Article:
Outsourcing service buyers and providers are partnering to grow the top line rather than just focus in on cost savings.
By Patrick Beharelle
As the market for RPO has evolved over the past several years, so have the reasons why buyers make “go or no-go” decisions to outsource recruiting. RPO business cases have historically been predicated on cost savings and occasionally included concepts more difficult to quantify such as risk avoidance or candidate quality. Traditional business case elements are noted below and still hold true today for many buyers.
- Cost savings via reduced reliance on higher cost contingency firms
- and/or redeploying/cutting in-house resources;
- More variable cost structure in periods of high seasonal or cyclical
- hiring peaks/troughs;
- Improved process and regulatory compliance;
- Access to enterprise-wide technology, data, and analytics;
- More process control and consistency via centralized delivery;
- Reduced early stage attrition, particularly for non-exempt
- Improved time-to-fill or fill ratio;
- Improving candidate quality via more effective sourcing and
- screening of candidates;
- More robust employment branding efforts; and
- Enhanced candidate experience.
Top Line Emerges
It has been historically rare for the central premise of an RPO business case to be “revenue based.” However, during the past 12 months or so, the RPO business case has been evolving like never before. With a deluge of qualified candidates knocking on the door, coupled with a backdrop of a devastating reduction in hiring volumes, many buyers are not impressed with “improved candidate quality,” “better data/analytics,” or “ability to scale.” HR buyers, more than ever, are motivated by a bullet-proof business case based on hard-dollar impacts to the P&L. Otherwise, approval from executive teams facing heavy bottom line pressure is highly elusive.
One comment RPO providers continue to hear from potential buyers is, “We don’t have a cost problem, we’ve already cut to the bone. We have a top line problem. What can your firm do to help us grow revenue, without hiring a bunch of new sales people?” This, of course, is both a reasonable and vexing question, particularly when one considers how long it takes to hire, train, and assimilate a new salesperson. Rule of thumb breakeven points vary by industry for a new sales hire, but most are in excess of nine months.
Some sophisticated buyers, with the help of their RPO provider, have successfully answered the vexing question, “How to grow top line without a significant upfront investment in new sales hiring?” And with each “top line” success story, more and more buyers are using revenue growth as the great motivator for RPO, not just the traditional reasons noted previously.
Solutions That Work
A Retailer Example. One example is a multi-billion-dollar retailer seeking to improve revenue without hiring additional front-line producers. The client had conducted time studies that revealed front line managers (who are the sales engine for this firm) were allocating a disproportionate amount of time to recruiting and other non-sales/non-servicing activities. The business case for the RPO engagement was largely based on the premise that experienced front-line managers could allocate substantially more time to selling and servicing activities, if the recruiting activities were offloaded to an RPO provider.
The business case ultimately was proven successful. Following full implementation of the RPO engagement, a subsequent study revealed that front-line managers were allocating substantially (by a double-digit percentage) more time to selling/servicing activities. The downstream benefit of the time re-allocation was, of course, a favorable impact on the firm’s top line, all without adding a single headcount.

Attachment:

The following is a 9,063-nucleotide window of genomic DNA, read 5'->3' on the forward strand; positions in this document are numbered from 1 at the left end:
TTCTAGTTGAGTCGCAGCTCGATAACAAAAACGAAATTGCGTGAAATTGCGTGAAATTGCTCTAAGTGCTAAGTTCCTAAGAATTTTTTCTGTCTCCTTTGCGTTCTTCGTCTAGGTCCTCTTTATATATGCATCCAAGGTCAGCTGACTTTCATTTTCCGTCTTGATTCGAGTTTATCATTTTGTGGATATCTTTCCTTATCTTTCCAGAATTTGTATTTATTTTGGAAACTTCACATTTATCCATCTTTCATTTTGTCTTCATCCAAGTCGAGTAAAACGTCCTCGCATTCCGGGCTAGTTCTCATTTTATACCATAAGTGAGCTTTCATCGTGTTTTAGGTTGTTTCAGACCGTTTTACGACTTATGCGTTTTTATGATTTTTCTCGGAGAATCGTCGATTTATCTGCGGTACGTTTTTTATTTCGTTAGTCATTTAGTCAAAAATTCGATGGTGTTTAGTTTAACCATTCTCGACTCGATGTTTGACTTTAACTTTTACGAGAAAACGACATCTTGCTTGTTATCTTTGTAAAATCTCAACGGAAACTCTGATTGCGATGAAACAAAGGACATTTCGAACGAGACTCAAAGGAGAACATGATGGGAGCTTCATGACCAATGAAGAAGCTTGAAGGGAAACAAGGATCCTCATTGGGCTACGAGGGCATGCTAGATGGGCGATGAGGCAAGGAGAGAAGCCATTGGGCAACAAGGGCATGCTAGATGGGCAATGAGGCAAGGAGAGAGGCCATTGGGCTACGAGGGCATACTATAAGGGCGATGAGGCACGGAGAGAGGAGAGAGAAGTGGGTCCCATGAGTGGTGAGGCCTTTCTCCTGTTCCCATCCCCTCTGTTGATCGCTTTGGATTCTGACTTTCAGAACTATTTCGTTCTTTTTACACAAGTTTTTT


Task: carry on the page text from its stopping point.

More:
A Financial Services Firm. A second engagement involves a multi-billion-dollar financial services institution seeking to improve revenues in its retail branches. More specifically, the client and the RPO provider redesigned the recruiting process for front-line sales personnel. The specific objective was to improve revenue by replacing recent losses with new hires who possessed enhanced sales attributes, all without adding to overall headcount or increasing costs. Under a highly controlled pilot study, sales were 20 percent higher from hires participating in the RPO hiring process versus those hired via the traditional hiring process. Based on the favorable results of the RPO pilot, the engagement was expanded across the entire firm, where similar results have been achieved enterprise wide.
No doubt the central role of an RPO provider is to enhance the recruitment process. But for it to be truly transformational, much more should be asked of it than simply bringing people, process, and technology to manage a client’s recruitment activity to save a few dollars. Ultimately, world-class delivery and world-class partnership require a consultative approach, a deep understanding of the client’s fundamental business objectives, and creative solutions that are laser targeted to those objectives. The economic downturn has companies calling (some begging) for ideas on how to grow top line, whether it be from RPO providers or whomever. It is incumbent for these vendors to help educate potential buyers on the top-line benefits of RPO, not just the traditional justifications.
Buyer motivations tend to evolve over time. What motivates a buyer today will not necessarily motivate a buyer tomorrow. In the coming years, buyers may be asking providers a different set of questions. “We laid off our recruiting staff and open reqs are up 500 percent. How quickly can your team scale up?” Well, one can hope anyway.
Patrick Beharelle is the chief operating officer of SeatonCorp, a staffing and recruiting company that operates under the PeopleScout, Staff Management, and StudentScout brands. He can be reached at firstname.lastname@example.org or at 312-397-3269.